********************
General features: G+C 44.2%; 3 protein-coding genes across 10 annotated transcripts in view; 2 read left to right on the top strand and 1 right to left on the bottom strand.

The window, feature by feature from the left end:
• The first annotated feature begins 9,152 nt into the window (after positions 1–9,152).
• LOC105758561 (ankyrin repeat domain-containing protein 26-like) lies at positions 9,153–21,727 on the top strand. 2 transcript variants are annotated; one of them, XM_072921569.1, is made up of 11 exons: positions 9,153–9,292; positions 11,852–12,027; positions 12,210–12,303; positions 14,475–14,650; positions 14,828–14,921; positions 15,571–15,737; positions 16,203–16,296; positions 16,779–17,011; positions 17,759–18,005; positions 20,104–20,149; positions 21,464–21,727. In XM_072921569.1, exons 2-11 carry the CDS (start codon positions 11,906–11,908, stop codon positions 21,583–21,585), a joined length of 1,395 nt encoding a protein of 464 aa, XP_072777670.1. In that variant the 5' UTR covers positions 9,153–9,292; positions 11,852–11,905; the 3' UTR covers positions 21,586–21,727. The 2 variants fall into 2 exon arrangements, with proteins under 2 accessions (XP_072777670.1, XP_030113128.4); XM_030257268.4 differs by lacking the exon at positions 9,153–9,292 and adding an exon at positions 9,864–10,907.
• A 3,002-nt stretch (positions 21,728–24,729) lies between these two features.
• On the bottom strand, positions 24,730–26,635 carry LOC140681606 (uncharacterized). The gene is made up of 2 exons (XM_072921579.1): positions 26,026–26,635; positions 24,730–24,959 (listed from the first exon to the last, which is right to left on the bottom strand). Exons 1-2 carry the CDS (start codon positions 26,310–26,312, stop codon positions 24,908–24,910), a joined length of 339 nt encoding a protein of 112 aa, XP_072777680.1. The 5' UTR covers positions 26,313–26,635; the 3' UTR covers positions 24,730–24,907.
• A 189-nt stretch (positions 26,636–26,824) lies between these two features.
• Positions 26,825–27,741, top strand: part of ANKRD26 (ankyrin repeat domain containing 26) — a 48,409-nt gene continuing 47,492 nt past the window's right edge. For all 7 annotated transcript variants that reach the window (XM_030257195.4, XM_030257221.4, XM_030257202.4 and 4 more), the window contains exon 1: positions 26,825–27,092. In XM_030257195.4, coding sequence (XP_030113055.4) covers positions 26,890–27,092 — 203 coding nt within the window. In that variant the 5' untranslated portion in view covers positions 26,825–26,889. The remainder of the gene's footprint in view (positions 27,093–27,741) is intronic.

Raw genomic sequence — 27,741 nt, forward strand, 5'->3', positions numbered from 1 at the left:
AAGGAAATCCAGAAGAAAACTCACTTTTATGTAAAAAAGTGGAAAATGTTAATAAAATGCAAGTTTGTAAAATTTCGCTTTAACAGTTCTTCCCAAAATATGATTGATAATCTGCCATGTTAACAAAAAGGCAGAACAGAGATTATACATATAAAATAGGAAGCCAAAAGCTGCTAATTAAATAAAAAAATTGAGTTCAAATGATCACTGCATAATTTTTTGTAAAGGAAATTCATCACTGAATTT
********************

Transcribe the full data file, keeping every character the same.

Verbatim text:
General features: G+C 44.2%; 3 protein-coding genes across 10 annotated transcripts in view; 2 read left to right on the top strand and 1 right to left on the bottom strand.

The window, feature by feature from the left end:
• The first annotated feature begins 9,152 nt into the window (after positions 1–9,152).
• LOC105758561 (ankyrin repeat domain-containing protein 26-like) lies at positions 9,153–21,727 on the top strand. 2 transcript variants are annotated; one of them, XM_072921569.1, is made up of 11 exons: positions 9,153–9,292; positions 11,852–12,027; positions 12,210–12,303; positions 14,475–14,650; positions 14,828–14,921; positions 15,571–15,737; positions 16,203–16,296; positions 16,779–17,011; positions 17,759–18,005; positions 20,104–20,149; positions 21,464–21,727. In XM_072921569.1, exons 2-11 carry the CDS (start codon positions 11,906–11,908, stop codon positions 21,583–21,585), a joined length of 1,395 nt encoding a protein of 464 aa, XP_072777670.1. In that variant the 5' UTR covers positions 9,153–9,292; positions 11,852–11,905; the 3' UTR covers positions 21,586–21,727. The 2 variants fall into 2 exon arrangements, with proteins under 2 accessions (XP_072777670.1, XP_030113128.4); XM_030257268.4 differs by lacking the exon at positions 9,153–9,292 and adding an exon at positions 9,864–10,907.
• A 3,002-nt stretch (positions 21,728–24,729) lies between these two features.
• On the bottom strand, positions 24,730–26,635 carry LOC140681606 (uncharacterized). The gene is made up of 2 exons (XM_072921579.1): positions 26,026–26,635; positions 24,730–24,959 (listed from the first exon to the last, which is right to left on the bottom strand). Exons 1-2 carry the CDS (start codon positions 26,310–26,312, stop codon positions 24,908–24,910), a joined length of 339 nt encoding a protein of 112 aa, XP_072777680.1. The 5' UTR covers positions 26,313–26,635; the 3' UTR covers positions 24,730–24,907.
• A 189-nt stretch (positions 26,636–26,824) lies between these two features.
• Positions 26,825–27,741, top strand: part of ANKRD26 (ankyrin repeat domain containing 26) — a 48,409-nt gene continuing 47,492 nt past the window's right edge. For all 7 annotated transcript variants that reach the window (XM_030257195.4, XM_030257221.4, XM_030257202.4 and 4 more), the window contains exon 1: positions 26,825–27,092. In XM_030257195.4, coding sequence (XP_030113055.4) covers positions 26,890–27,092 — 203 coding nt within the window. In that variant the 5' untranslated portion in view covers positions 26,825–26,889. The remainder of the gene's footprint in view (positions 27,093–27,741) is intronic.

Raw genomic sequence — 27,741 nt, forward strand, 5'->3', positions numbered from 1 at the left:
AAGGAAATCCAGAAGAAAACTCACTTTTATGTAAAAAAGTGGAAAATGTTAATAAAATGCAAGTTTGTAAAATTTCGCTTTAACAGTTCTTCCCAAAATATGATTGATAATCTGCCATGTTAACAAAAAGGCAGAACAGAGATTATACATATAAAATAGGAAGCCAAAAGCTGCTAATTAAATAAAAAAATTGAGTTCAAATGATCACTGCATAATTTTTTGTAAAGGAAATTCATCACTGAATTT